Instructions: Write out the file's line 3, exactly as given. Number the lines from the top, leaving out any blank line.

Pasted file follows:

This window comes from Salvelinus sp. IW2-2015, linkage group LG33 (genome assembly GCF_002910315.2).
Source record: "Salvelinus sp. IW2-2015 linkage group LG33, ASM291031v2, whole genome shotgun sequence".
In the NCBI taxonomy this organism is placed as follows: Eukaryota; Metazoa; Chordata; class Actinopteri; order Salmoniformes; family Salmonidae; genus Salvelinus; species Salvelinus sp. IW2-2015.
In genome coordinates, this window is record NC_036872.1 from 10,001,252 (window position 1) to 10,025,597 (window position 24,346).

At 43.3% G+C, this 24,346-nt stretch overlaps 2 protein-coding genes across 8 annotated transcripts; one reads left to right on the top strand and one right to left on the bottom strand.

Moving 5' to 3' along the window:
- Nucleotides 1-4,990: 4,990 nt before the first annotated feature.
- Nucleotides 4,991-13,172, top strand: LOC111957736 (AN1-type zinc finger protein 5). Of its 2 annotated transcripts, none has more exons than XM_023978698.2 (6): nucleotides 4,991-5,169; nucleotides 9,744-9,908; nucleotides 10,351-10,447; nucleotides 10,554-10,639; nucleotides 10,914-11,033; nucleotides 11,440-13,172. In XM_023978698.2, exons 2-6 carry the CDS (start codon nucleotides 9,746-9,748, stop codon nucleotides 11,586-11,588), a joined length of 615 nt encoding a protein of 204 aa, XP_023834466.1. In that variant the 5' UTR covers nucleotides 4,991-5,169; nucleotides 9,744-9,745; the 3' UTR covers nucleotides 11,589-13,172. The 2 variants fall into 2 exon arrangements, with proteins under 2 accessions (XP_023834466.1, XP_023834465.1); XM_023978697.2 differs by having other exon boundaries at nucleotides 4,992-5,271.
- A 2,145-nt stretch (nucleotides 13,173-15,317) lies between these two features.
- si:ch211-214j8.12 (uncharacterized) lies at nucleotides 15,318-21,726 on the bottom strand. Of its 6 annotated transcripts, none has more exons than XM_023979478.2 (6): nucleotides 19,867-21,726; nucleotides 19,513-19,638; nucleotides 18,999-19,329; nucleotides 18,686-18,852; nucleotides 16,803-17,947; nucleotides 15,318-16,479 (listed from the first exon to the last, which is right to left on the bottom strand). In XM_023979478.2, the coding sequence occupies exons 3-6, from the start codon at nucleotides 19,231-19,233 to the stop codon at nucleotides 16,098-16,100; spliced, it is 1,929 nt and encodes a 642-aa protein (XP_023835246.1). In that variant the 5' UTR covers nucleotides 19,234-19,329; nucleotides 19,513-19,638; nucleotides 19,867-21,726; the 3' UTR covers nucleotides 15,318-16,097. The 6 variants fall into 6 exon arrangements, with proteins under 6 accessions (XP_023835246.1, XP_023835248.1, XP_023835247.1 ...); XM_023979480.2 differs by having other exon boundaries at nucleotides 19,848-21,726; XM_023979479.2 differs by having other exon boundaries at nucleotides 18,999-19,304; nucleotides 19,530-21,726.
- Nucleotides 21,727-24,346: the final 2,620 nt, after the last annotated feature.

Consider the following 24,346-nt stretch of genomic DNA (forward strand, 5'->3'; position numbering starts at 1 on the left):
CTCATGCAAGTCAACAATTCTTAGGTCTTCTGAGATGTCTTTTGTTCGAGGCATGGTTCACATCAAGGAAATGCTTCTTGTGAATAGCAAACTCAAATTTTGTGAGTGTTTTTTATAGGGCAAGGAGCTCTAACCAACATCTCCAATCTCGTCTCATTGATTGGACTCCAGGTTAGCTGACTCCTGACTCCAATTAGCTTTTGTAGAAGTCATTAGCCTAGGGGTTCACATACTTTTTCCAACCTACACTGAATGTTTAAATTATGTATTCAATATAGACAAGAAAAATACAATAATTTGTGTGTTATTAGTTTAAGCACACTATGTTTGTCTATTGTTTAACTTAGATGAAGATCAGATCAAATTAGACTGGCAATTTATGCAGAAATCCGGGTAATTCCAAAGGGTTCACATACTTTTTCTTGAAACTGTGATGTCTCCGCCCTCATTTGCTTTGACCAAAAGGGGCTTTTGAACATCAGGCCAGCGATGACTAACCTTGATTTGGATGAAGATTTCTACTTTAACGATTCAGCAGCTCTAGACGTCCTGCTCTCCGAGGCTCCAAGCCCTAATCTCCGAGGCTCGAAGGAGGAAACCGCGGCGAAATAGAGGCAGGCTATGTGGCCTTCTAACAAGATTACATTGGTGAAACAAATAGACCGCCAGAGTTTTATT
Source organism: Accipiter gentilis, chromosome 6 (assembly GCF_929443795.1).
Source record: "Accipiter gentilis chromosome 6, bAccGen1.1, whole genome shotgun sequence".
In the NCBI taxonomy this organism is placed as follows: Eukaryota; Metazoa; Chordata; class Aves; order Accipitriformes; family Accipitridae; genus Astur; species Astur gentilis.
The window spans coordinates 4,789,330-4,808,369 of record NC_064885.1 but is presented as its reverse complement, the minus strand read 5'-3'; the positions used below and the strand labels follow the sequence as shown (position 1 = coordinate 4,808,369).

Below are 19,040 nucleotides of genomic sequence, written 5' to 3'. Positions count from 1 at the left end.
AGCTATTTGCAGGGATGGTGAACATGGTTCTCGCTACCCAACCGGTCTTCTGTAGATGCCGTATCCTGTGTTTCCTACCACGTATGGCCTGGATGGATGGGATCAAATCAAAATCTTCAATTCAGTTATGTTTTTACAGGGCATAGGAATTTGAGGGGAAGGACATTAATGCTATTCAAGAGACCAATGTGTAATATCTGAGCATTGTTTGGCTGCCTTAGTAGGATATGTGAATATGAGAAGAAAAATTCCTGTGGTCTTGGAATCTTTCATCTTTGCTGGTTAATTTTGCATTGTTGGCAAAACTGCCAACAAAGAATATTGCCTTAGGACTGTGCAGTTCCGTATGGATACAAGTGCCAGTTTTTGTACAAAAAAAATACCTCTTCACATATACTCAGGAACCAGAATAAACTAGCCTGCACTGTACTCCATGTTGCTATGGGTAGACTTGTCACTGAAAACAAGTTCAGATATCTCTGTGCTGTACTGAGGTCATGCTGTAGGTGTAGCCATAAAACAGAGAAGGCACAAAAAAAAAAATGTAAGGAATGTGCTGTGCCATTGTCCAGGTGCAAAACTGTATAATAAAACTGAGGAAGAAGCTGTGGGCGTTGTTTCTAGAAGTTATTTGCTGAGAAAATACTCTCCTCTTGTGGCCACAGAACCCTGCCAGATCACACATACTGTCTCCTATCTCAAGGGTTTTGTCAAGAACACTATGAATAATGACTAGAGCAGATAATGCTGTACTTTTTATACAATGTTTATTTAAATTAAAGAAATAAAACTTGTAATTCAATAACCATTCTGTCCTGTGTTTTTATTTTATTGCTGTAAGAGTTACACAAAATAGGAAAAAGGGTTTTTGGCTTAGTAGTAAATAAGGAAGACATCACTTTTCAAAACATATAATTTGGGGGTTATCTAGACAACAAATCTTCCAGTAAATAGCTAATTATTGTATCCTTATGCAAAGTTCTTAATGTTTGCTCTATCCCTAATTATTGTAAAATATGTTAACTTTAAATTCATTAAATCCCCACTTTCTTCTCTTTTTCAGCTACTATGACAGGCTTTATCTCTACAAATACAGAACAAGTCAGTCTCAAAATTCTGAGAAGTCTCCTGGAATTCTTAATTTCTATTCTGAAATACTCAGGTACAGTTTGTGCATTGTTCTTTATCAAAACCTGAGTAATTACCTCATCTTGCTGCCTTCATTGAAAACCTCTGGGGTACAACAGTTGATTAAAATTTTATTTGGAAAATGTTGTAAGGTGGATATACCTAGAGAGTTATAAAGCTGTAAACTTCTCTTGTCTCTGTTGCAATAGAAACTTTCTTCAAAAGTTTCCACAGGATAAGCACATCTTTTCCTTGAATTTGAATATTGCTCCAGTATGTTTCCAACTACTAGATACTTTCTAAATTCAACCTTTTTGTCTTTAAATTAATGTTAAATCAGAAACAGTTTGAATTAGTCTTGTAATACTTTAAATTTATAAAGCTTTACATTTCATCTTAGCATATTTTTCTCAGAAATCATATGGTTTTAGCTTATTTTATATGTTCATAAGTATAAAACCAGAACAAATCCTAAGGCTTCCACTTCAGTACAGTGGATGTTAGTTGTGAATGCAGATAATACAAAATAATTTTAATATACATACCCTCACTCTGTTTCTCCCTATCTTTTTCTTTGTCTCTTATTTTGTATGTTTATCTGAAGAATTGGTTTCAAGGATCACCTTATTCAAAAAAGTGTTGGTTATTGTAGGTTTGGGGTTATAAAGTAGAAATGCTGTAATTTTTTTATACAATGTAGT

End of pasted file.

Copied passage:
In the NCBI taxonomy this organism is placed as follows: Eukaryota; Metazoa; Chordata; class Actinopteri; order Salmoniformes; family Salmonidae; genus Salvelinus; species Salvelinus sp. IW2-2015.